Most Texas court cases have held that hospital medical staff bylaws are binding on physicians and medical staff, but not on the hospital.
This means if a hospital fails to adhere to the bylaws (which are adopted by the medical staff and approved by the governing body), Texas courts likely won’t consider them to be a contract binding on hospitals – unless your medical staff takes additional steps.
To bolster an argument that bylaws are binding on physicians, medical staff, and a hospital, the Texas Medical Association Office of the General Counsel has crafted the following language that could improve the binding effect of your hospital’s bylaws.
Seek your own counsel’s advice on any proposed bylaw changes and on the probable effect of the suggested language below.
“In consideration of the mutual benefits derived from membership in an organized Medical Staff of this Healthcare Facility, and for other good and valuable considerations, the receipt and adequacy of which are hereby acknowledged, each applicant for membership agrees that, upon their appointment for Medical Staff membership, the applicant shall be bound by the terms and provisions of these Medical Staff Bylaws as they exist at the date of application and as they may be amended from time to time according to their terms. This health care facility and its medical staff agree, for the same considerations, to be bound by and be a party to these Medical Staff Bylaws.”
In addition, hospital medical staff bylaws often are amended, particularly after hospitals are consolidated. Any proposed amendments should be carefully reviewed as they provide an opportunity for hospitals to seek even more authority in setting medical policy and limiting medical staff and physician influence.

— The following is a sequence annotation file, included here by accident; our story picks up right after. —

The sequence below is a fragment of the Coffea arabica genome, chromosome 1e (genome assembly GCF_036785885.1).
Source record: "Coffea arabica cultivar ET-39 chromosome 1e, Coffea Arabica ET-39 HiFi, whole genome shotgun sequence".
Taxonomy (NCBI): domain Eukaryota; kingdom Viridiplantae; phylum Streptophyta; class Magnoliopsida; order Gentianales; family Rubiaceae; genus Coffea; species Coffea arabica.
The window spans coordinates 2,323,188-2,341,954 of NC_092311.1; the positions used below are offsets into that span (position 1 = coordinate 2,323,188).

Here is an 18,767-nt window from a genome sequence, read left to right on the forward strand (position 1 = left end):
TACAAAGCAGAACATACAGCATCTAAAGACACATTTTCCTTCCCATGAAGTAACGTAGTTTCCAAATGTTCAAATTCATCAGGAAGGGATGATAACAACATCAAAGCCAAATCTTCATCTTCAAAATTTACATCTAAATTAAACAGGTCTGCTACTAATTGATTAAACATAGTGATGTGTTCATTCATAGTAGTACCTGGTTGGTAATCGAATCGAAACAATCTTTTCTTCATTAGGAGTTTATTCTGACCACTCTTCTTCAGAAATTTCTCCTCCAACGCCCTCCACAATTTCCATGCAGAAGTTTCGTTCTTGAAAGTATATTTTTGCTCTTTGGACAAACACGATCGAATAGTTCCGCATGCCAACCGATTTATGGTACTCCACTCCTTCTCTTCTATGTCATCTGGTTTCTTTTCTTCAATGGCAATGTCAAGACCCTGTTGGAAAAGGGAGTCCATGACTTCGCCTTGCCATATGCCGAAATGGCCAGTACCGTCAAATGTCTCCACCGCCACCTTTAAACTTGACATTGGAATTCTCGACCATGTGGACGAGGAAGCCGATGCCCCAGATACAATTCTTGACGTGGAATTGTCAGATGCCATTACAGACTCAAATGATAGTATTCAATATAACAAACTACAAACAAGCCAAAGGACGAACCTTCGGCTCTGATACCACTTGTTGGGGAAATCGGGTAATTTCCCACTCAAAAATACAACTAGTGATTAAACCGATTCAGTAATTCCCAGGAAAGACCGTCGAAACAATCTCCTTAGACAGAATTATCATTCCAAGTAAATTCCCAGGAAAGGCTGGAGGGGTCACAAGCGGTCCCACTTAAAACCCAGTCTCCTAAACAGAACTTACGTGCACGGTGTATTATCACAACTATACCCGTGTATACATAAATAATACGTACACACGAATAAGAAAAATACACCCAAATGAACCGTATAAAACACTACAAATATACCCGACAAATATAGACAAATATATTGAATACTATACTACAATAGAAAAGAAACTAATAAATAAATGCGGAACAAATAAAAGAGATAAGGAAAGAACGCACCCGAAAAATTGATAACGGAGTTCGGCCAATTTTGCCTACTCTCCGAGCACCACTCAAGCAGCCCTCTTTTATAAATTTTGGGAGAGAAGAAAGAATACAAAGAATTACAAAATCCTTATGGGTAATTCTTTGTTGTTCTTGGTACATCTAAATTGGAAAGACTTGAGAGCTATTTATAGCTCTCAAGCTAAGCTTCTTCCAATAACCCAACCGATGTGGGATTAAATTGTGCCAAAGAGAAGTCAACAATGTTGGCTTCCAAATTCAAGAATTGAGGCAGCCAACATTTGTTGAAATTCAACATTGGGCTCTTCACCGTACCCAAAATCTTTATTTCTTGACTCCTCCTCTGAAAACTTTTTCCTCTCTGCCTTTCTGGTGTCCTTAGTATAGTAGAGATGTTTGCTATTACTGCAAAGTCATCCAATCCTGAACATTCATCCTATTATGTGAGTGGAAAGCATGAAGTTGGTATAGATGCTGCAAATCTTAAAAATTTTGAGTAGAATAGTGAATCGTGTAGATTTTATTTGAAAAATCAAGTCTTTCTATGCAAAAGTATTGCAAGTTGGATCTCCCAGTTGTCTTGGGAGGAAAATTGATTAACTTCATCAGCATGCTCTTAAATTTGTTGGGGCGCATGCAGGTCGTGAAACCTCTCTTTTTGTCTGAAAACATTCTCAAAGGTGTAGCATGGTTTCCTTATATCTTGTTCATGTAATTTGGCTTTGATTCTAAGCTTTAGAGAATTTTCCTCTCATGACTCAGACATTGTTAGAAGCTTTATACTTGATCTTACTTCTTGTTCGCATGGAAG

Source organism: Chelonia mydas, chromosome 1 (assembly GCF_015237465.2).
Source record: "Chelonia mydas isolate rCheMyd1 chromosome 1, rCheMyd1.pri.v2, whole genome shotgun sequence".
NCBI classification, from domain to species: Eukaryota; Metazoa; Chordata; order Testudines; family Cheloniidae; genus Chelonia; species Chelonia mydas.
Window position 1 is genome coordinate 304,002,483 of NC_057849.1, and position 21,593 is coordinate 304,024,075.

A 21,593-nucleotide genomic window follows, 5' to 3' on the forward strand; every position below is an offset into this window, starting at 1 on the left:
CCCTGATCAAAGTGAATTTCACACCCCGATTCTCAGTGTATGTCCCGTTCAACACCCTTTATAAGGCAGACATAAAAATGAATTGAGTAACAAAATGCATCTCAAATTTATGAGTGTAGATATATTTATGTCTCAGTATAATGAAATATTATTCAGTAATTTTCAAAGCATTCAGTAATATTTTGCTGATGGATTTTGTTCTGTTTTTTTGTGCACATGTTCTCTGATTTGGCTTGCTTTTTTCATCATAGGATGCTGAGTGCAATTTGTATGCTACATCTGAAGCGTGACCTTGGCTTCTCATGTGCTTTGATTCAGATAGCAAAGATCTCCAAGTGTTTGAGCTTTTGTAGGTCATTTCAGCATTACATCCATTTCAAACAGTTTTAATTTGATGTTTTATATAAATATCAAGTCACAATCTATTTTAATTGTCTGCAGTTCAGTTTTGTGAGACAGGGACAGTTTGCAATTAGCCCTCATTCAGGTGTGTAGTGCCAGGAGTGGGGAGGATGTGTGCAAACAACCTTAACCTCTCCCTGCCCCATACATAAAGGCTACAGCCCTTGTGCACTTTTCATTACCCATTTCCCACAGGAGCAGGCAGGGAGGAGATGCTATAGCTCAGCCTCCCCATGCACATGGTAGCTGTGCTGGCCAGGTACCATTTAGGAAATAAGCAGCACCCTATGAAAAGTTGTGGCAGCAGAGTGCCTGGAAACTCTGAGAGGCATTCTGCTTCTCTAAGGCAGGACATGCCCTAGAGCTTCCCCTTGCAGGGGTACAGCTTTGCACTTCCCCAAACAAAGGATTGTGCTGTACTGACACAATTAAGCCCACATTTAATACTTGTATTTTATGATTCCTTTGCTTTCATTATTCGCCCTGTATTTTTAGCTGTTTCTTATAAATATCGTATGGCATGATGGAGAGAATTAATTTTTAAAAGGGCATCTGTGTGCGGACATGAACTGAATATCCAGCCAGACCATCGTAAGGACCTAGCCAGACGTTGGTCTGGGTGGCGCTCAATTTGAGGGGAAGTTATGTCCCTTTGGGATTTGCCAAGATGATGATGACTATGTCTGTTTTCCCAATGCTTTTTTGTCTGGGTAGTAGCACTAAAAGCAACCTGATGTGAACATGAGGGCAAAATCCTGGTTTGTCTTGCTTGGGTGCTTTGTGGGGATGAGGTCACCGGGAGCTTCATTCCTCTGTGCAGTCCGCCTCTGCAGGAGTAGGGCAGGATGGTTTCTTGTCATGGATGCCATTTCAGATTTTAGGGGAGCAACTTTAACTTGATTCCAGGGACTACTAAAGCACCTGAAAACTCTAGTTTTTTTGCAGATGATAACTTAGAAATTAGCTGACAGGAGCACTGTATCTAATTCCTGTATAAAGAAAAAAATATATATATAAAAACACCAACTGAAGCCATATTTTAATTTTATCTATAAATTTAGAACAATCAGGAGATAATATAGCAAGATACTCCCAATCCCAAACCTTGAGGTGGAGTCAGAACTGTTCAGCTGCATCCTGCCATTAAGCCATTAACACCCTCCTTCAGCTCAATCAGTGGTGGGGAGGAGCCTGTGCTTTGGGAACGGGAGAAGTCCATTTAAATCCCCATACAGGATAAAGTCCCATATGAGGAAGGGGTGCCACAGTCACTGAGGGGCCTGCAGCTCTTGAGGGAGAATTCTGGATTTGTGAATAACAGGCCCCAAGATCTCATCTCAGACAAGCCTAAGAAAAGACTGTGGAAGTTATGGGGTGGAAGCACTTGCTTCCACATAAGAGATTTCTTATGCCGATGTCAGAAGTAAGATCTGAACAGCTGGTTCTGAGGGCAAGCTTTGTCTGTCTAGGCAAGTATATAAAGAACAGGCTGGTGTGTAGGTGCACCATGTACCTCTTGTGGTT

Remember that attorneys representing a hospital typically are not selected by a hospital’s medical staff, but instead are retained by hospital administration or board of trustees. Therefore, they represent the interests of the hospital, not the medical staff.
The American Medical Association and TMA recommend hospital medical staffs consult their own retained attorneys when considering medical staff bylaw amendments.
NOTICE: The Texas Medical Association provides this information with the express understanding that 1) no attorney-client relationship exists, 2) neither TMA nor its attorneys are engaged in providing legal advice and 3) that the information is of a general character. This is not a substitute for the advice of an attorney. While every effort is made to ensure that content is complete, accurate and timely, TMA cannot guarantee the accuracy and totality of the information contained in this publication and assumes no legal responsibility for loss or damages resulting from the use of this content. You should not rely on this information when dealing with personal legal matters; rather legal advice from retained legal counsel should be sought.